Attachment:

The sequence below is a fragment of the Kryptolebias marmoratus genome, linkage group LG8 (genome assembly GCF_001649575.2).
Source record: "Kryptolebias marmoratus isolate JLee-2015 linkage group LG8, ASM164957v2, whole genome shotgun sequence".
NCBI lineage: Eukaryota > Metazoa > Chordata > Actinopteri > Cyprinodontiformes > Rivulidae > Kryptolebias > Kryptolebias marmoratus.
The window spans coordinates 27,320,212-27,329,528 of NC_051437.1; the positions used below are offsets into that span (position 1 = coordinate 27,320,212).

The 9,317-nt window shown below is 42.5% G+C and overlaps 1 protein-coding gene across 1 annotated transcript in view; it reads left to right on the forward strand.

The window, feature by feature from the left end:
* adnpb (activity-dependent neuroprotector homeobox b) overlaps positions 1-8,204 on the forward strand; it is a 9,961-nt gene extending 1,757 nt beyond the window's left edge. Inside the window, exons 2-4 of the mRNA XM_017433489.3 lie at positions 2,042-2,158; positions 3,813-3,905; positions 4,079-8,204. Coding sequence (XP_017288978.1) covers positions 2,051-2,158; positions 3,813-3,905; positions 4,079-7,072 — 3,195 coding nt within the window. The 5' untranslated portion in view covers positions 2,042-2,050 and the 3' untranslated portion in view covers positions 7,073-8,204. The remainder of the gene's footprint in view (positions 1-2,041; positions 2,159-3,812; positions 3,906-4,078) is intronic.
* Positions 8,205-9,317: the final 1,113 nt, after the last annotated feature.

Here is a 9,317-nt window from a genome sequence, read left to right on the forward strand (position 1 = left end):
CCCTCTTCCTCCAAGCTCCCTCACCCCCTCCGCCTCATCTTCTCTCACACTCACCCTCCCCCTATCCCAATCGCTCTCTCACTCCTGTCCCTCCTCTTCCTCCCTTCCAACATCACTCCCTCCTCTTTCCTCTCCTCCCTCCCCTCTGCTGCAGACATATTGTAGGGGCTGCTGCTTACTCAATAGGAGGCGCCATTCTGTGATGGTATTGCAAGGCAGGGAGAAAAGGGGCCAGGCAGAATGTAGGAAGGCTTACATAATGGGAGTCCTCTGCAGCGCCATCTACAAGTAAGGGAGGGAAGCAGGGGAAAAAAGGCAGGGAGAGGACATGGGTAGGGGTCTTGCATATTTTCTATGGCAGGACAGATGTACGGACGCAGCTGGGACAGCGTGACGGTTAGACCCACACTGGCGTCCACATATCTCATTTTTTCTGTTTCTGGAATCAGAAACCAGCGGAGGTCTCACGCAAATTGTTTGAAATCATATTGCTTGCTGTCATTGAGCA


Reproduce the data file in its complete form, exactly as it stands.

The sequence below is a fragment of the Kryptolebias marmoratus genome, linkage group LG8 (genome assembly GCF_001649575.2).
Source record: "Kryptolebias marmoratus isolate JLee-2015 linkage group LG8, ASM164957v2, whole genome shotgun sequence".
NCBI lineage: Eukaryota > Metazoa > Chordata > Actinopteri > Cyprinodontiformes > Rivulidae > Kryptolebias > Kryptolebias marmoratus.
The window spans coordinates 27,320,212-27,329,528 of NC_051437.1; the positions used below are offsets into that span (position 1 = coordinate 27,320,212).

The 9,317-nt window shown below is 42.5% G+C and overlaps 1 protein-coding gene across 1 annotated transcript in view; it reads left to right on the forward strand.

The window, feature by feature from the left end:
* adnpb (activity-dependent neuroprotector homeobox b) overlaps positions 1-8,204 on the forward strand; it is a 9,961-nt gene extending 1,757 nt beyond the window's left edge. Inside the window, exons 2-4 of the mRNA XM_017433489.3 lie at positions 2,042-2,158; positions 3,813-3,905; positions 4,079-8,204. Coding sequence (XP_017288978.1) covers positions 2,051-2,158; positions 3,813-3,905; positions 4,079-7,072 — 3,195 coding nt within the window. The 5' untranslated portion in view covers positions 2,042-2,050 and the 3' untranslated portion in view covers positions 7,073-8,204. The remainder of the gene's footprint in view (positions 1-2,041; positions 2,159-3,812; positions 3,906-4,078) is intronic.
* Positions 8,205-9,317: the final 1,113 nt, after the last annotated feature.

Here is a 9,317-nt window from a genome sequence, read left to right on the forward strand (position 1 = left end):
CCCTCTTCCTCCAAGCTCCCTCACCCCCTCCGCCTCATCTTCTCTCACACTCACCCTCCCCCTATCCCAATCGCTCTCTCACTCCTGTCCCTCCTCTTCCTCCCTTCCAACATCACTCCCTCCTCTTTCCTCTCCTCCCTCCCCTCTGCTGCAGACATATTGTAGGGGCTGCTGCTTACTCAATAGGAGGCGCCATTCTGTGATGGTATTGCAAGGCAGGGAGAAAAGGGGCCAGGCAGAATGTAGGAAGGCTTACATAATGGGAGTCCTCTGCAGCGCCATCTACAAGTAAGGGAGGGAAGCAGGGGAAAAAAGGCAGGGAGAGGACATGGGTAGGGGTCTTGCATATTTTCTATGGCAGGACAGATGTACGGACGCAGCTGGGACAGCGTGACGGTTAGACCCACACTGGCGTCCACATATCTCATTTTTTCTGTTTCTGGAATCAGAAACCAGCGGAGGTCTCACGCAAATTGTTTGAAATCATATTGCTTGCTGTCATTGAGCA